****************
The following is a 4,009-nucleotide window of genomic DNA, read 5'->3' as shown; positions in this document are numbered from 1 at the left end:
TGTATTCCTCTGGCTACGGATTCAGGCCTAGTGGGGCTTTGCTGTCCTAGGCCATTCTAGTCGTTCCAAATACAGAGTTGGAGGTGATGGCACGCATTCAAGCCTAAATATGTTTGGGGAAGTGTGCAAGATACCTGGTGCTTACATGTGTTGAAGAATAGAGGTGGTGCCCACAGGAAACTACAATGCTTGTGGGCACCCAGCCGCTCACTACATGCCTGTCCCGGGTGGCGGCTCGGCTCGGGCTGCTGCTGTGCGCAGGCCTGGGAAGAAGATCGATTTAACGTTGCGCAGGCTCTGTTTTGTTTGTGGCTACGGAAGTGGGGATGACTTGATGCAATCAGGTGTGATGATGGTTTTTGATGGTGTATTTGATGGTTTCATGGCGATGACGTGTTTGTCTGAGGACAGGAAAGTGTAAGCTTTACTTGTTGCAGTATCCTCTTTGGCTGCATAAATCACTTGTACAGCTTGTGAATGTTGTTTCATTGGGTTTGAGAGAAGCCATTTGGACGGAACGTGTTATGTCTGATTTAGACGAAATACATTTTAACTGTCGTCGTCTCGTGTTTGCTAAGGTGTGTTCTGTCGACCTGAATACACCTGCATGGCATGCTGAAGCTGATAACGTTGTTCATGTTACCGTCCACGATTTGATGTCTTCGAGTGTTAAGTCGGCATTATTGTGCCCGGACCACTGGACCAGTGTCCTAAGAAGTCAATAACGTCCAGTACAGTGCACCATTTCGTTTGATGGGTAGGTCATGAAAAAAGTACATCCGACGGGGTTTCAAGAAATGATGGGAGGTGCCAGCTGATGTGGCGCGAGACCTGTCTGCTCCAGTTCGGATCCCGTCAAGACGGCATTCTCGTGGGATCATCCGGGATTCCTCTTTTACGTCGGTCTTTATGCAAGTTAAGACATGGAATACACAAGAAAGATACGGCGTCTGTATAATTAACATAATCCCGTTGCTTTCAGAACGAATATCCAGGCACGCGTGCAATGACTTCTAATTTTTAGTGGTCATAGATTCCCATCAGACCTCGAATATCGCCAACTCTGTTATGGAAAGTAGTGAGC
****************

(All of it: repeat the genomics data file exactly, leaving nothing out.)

The following is a 4,009-nucleotide window of genomic DNA, read 5'->3' as shown; positions in this document are numbered from 1 at the left end:
TGTATTCCTCTGGCTACGGATTCAGGCCTAGTGGGGCTTTGCTGTCCTAGGCCATTCTAGTCGTTCCAAATACAGAGTTGGAGGTGATGGCACGCATTCAAGCCTAAATATGTTTGGGGAAGTGTGCAAGATACCTGGTGCTTACATGTGTTGAAGAATAGAGGTGGTGCCCACAGGAAACTACAATGCTTGTGGGCACCCAGCCGCTCACTACATGCCTGTCCCGGGTGGCGGCTCGGCTCGGGCTGCTGCTGTGCGCAGGCCTGGGAAGAAGATCGATTTAACGTTGCGCAGGCTCTGTTTTGTTTGTGGCTACGGAAGTGGGGATGACTTGATGCAATCAGGTGTGATGATGGTTTTTGATGGTGTATTTGATGGTTTCATGGCGATGACGTGTTTGTCTGAGGACAGGAAAGTGTAAGCTTTACTTGTTGCAGTATCCTCTTTGGCTGCATAAATCACTTGTACAGCTTGTGAATGTTGTTTCATTGGGTTTGAGAGAAGCCATTTGGACGGAACGTGTTATGTCTGATTTAGACGAAATACATTTTAACTGTCGTCGTCTCGTGTTTGCTAAGGTGTGTTCTGTCGACCTGAATACACCTGCATGGCATGCTGAAGCTGATAACGTTGTTCATGTTACCGTCCACGATTTGATGTCTTCGAGTGTTAAGTCGGCATTATTGTGCCCGGACCACTGGACCAGTGTCCTAAGAAGTCAATAACGTCCAGTACAGTGCACCATTTCGTTTGATGGGTAGGTCATGAAAAAAGTACATCCGACGGGGTTTCAAGAAATGATGGGAGGTGCCAGCTGATGTGGCGCGAGACCTGTCTGCTCCAGTTCGGATCCCGTCAAGACGGCATTCTCGTGGGATCATCCGGGATTCCTCTTTTACGTCGGTCTTTATGCAAGTTAAGACATGGAATACACAAGAAAGATACGGCGTCTGTATAATTAACATAATCCCGTTGCTTTCAGAACGAATATCCAGGCACGCGTGCAATGACTTCTAATTTTTAGTGGTCATAGATTCCCATCAGACCTCGAATATCGCCAACTCTGTTATGGAAAGTAGTGAGC